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Remarks Prior to a Meeting With President Jose "Pepe" Mujica Cordano of Uruguay

May 12, 2014

President Obama. Well, I want to welcome President Mujica to the Oval Office and the White House. You know, why don't—do I have my translator? Why don't we translate this statement? Come on over. My Spanish is shaky right now.

[At this point, the interpreter arrived and sat next to President Obama.]

Here we go. Let me try it again.

I want to welcome President Mujica and his delegation to the Oval Office. I have had the pleasure of, on several occasions, having discussions with President Mujica and have been consistently impressed with the progress that Uruguay has been making under his Presidency.

The United States and Uruguay has developed a strong relationship across a wide spectrum of issues. Our trade and commerce has expanded significantly. On the international front, we are very grateful that Uruguay is one of the largest contributors to U.N. peacekeeping in places like Haiti and Africa and has been responsible for helping to facilitate peace in some very volatile regions.

President Mujica personally has extraordinary credibility when it comes to issues of democracy and human rights, given his strong values and personal history, and is a leader on these issues throughout the hemisphere. And we share an interest in strengthening further the people-to-people bonds between our two countries, particularly around the issues of science, technology, and education.

So this gives us an opportunity to find ways that we can further deepen this relationship. We both think that there is room for additional work to expand trade and commerce between our countries. We want to see if we can expand exchanges, particularly for teachers and students. I want to hear from President Mujica additional ideas of how we can strengthen the broad trends of democratization and human rights in the hemisphere.

And we have a shared interest in social inclusion. Economically and socially, in both Uruguay and the United States, we have a potential great strength of a diverse population, and we want to exchange ideas about how we can make sure that our societies are open and benefiting all people and not just some.

So I very much appreciate the President's visit, although I will say, the first thing he said to me was that my hair has become much grayer since the last time he saw me. [Laughter]


President Mujica. Thank you. First, let me recognize the American people and its institutions that are represented by you, Mr. President Obama.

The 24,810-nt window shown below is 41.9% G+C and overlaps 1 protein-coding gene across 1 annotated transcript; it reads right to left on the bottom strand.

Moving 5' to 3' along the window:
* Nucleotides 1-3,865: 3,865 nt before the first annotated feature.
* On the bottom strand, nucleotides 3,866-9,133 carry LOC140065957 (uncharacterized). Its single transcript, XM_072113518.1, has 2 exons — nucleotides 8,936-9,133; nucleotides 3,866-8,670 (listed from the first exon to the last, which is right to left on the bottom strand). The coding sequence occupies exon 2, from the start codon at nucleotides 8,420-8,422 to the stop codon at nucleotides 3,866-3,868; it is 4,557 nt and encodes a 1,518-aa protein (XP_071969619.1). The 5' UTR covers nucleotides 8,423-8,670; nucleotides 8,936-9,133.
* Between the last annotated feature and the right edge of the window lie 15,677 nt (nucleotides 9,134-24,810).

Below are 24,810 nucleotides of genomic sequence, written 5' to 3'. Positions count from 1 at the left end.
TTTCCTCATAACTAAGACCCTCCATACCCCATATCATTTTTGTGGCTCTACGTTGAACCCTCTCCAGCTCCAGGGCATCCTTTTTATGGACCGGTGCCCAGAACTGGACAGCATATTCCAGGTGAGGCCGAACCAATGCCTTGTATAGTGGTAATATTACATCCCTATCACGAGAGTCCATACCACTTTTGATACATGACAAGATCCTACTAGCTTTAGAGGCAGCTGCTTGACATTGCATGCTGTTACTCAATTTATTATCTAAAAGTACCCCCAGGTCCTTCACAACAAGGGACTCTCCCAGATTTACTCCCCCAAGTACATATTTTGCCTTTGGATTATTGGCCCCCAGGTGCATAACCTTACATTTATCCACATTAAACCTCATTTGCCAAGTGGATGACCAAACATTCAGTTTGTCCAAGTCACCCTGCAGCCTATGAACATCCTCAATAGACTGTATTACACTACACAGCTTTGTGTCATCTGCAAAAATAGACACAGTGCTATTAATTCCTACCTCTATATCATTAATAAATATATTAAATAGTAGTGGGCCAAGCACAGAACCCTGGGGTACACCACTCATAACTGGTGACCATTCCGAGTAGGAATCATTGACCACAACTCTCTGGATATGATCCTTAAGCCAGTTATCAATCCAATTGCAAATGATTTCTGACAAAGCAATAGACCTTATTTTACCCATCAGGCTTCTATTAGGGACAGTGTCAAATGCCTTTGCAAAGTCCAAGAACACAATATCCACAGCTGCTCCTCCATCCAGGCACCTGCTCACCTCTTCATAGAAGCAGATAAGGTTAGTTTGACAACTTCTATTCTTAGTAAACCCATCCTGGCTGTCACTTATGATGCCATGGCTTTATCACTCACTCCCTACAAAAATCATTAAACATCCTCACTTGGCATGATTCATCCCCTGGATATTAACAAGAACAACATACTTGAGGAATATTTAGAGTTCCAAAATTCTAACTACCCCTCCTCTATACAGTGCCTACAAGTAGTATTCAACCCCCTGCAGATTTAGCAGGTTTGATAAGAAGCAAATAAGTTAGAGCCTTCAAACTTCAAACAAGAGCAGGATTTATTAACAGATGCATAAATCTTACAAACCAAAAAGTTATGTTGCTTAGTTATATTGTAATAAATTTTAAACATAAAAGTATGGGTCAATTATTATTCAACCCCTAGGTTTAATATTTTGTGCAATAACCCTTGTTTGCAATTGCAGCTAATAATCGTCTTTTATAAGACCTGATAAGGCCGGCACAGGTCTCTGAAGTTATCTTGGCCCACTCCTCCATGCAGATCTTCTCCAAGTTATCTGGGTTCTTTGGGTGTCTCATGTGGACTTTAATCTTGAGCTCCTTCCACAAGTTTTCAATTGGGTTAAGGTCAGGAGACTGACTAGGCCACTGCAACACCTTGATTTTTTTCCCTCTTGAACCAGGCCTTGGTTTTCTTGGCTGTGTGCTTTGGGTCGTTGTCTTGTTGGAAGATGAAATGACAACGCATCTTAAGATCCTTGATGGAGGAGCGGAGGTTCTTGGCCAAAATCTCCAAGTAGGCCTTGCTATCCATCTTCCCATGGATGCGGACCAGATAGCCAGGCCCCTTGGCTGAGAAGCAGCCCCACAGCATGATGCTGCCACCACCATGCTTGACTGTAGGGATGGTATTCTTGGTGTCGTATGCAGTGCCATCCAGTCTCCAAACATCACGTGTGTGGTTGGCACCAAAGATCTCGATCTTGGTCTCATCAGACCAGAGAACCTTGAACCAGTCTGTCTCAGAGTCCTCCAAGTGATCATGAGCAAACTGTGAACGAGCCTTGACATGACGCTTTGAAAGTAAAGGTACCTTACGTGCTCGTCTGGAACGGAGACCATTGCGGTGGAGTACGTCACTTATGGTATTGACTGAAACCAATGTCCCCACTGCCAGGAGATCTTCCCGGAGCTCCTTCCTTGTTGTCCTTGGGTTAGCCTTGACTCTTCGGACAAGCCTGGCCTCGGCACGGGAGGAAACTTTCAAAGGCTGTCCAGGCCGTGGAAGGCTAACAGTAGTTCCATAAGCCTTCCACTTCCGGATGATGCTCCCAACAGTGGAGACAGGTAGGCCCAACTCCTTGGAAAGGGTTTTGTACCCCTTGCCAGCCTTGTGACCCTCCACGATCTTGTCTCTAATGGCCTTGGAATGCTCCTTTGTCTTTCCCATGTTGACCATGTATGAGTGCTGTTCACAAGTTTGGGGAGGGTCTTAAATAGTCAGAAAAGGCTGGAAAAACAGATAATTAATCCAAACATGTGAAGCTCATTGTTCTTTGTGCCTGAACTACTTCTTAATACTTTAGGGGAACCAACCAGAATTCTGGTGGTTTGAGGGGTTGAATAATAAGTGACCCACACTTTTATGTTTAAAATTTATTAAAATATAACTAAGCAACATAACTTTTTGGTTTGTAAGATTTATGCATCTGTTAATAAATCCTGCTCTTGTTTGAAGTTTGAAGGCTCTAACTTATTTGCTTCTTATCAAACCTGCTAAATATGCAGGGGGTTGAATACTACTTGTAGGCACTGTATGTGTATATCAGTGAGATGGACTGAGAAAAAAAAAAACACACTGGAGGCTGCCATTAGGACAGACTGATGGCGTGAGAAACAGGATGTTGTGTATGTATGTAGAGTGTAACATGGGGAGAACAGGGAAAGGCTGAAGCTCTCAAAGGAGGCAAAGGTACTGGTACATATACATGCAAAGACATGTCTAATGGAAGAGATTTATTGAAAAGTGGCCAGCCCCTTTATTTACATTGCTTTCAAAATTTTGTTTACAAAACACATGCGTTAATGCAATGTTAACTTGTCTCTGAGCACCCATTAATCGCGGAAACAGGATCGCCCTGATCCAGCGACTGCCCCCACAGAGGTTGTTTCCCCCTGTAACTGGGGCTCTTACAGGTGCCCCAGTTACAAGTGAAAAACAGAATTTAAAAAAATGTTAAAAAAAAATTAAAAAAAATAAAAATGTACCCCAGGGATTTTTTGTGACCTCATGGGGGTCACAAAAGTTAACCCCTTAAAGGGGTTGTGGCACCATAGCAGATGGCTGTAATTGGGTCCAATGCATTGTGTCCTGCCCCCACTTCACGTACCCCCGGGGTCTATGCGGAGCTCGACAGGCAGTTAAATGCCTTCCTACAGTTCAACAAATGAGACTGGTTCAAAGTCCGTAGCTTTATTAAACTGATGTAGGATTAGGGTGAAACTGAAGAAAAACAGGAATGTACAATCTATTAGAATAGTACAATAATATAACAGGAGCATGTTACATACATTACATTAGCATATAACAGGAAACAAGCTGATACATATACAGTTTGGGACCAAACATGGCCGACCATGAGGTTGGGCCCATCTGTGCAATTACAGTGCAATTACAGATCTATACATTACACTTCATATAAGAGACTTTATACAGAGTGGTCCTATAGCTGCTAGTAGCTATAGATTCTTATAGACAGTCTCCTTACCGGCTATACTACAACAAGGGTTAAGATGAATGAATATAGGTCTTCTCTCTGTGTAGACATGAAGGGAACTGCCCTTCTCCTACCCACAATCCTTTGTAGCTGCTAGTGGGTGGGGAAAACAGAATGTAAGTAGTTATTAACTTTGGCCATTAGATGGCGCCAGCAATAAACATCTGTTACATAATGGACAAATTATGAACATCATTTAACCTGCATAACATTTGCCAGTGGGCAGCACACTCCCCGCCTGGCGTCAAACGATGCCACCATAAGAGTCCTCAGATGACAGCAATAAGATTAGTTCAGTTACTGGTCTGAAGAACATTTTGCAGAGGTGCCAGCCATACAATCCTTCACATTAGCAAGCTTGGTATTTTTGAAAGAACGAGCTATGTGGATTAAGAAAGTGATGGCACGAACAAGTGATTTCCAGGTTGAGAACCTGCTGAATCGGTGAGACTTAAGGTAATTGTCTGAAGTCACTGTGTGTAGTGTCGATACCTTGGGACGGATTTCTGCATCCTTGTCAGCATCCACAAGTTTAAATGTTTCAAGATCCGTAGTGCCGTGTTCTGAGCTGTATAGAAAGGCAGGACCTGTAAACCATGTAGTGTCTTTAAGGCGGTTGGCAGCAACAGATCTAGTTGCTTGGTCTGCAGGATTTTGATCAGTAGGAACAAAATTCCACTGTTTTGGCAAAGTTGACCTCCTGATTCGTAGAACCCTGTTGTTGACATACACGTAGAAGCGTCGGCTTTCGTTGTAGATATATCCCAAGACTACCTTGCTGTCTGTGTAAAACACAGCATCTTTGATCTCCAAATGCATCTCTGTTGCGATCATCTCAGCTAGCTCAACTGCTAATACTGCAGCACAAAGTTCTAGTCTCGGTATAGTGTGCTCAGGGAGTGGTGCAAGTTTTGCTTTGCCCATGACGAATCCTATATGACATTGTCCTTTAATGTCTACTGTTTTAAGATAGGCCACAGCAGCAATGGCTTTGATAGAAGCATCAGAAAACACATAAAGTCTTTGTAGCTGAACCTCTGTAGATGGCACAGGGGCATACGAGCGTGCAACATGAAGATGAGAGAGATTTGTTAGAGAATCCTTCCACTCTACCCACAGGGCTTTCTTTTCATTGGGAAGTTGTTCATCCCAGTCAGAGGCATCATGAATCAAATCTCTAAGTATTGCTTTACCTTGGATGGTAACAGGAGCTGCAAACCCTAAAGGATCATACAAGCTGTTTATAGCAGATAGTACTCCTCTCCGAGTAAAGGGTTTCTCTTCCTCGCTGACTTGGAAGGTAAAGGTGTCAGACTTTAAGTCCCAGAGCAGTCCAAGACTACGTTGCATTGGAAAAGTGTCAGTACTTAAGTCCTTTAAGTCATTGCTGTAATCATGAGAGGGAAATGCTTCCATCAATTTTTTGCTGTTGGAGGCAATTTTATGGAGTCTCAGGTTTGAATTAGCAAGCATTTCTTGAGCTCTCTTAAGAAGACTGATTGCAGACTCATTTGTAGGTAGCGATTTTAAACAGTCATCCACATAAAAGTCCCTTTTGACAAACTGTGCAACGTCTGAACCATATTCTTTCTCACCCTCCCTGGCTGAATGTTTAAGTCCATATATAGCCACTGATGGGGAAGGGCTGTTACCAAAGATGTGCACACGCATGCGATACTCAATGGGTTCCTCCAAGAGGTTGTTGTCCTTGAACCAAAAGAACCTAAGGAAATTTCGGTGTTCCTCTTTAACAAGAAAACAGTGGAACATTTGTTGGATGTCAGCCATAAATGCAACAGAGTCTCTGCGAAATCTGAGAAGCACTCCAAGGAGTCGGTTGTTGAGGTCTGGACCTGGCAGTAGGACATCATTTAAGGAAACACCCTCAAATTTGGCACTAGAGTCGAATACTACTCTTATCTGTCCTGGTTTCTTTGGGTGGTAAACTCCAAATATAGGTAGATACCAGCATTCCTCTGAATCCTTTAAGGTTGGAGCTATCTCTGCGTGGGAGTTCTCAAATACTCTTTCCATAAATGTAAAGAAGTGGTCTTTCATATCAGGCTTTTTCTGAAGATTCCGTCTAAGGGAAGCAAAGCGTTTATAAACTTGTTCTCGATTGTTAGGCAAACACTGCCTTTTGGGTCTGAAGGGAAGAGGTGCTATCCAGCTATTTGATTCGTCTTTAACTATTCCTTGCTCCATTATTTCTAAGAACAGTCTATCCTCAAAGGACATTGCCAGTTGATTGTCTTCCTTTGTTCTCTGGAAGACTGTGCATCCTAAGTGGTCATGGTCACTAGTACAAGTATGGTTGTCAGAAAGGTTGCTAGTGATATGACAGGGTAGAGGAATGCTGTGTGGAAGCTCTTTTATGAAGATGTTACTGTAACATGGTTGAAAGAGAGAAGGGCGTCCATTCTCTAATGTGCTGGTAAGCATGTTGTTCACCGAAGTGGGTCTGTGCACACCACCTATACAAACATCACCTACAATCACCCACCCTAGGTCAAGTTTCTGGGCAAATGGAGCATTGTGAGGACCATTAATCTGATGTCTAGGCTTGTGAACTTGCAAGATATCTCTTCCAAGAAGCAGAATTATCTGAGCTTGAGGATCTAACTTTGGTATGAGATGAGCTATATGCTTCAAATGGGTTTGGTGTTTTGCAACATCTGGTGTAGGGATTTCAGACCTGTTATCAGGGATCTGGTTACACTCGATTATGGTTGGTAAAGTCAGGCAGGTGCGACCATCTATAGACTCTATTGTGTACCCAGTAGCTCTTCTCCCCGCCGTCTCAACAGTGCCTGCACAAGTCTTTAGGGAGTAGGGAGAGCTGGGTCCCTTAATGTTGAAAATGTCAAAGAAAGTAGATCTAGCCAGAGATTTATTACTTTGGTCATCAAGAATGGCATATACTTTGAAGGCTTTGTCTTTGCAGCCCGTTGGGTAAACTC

We live in the south. We have a soul of the south. We belong to a continent where our mother tongue is more or less Spanish. And we live in a time where we need to learn English —yes or yes. And you will have to become a bilingual country—yes or yes. Because the strength of Latin women is admirable, and they will fill this country with people who speak Spanish and Portuguese too—and Portuguese too. Well, we have been looking towards everywhere, but towards ourselves a bit also. And from the humbleness of my little Uruguay, my people, who is there amongst an enormous area of fertile and much water, come here to seek out knowledge and research in all groups of the biological sciences, particularly in land, that require local research, because the continent must produce much food for the world. And besides, this is the most advanced country in the world for biological sciences, but we don't want to merely send students out, because they get married—[laughter]—and the American corporations pay more money, so we lose these qualified people. We have to bring U.S. teachers so they can come, but we need to make arrangements so that they can continue to contribute to Social Security here. Wisdom must be looked for there where it is.

And I must tell you that in Germany, I asked the same thing from Mrs. Merkel. And with the efficiency that Germans have, she set up a plan for 10,000 qualified retirees that are on call to spend some time and convey knowledge. And that I believe that in the long term, that's worth much more than money, everything that is being asked for. We must fight to get our children in the new generations new capacities, new knowledge. And that is going to be the best way to surge freedom, independence, rights.

Mr. President, who is speaking is an old smokes man. But in the world, per year, 8 million people are dying for smoking. And that is more than World War I, World War II. It's murder. We are in an arduous fight in Uruguay—very arduous—and we must fight against very strong interests. Governments must not be involved in private litigation, but here, we're fighting for life. And nobody must be distracted in this fight for life, because out of all values, the most important one is life itself.

Well, thank you. I'm wholeheartedly grateful to you. And I am getting old, and to be old means you don't want to leave home. I would like to be a little bit younger to see Mississippi, MIT, know the ranches in Los Angeles, the milk farms, other things. But please convey a hug. I embrace all agriculturalists of this Nation.

President Obama. All right. Thank you.

Thank you, everybody.

NOTE: The President spoke at 11:06 a.m. in the Oval Office at the White House. President Mujica referred to Chancellor Angela Merkel of Germany. President Mujica spoke in Spanish, and his remarks were translated by an interpreter.

Barack Obama, Remarks Prior to a Meeting With President Jose "Pepe" Mujica Cordano of Uruguay Online by Gerhard Peters and John T. Woolley, The American Presidency Project

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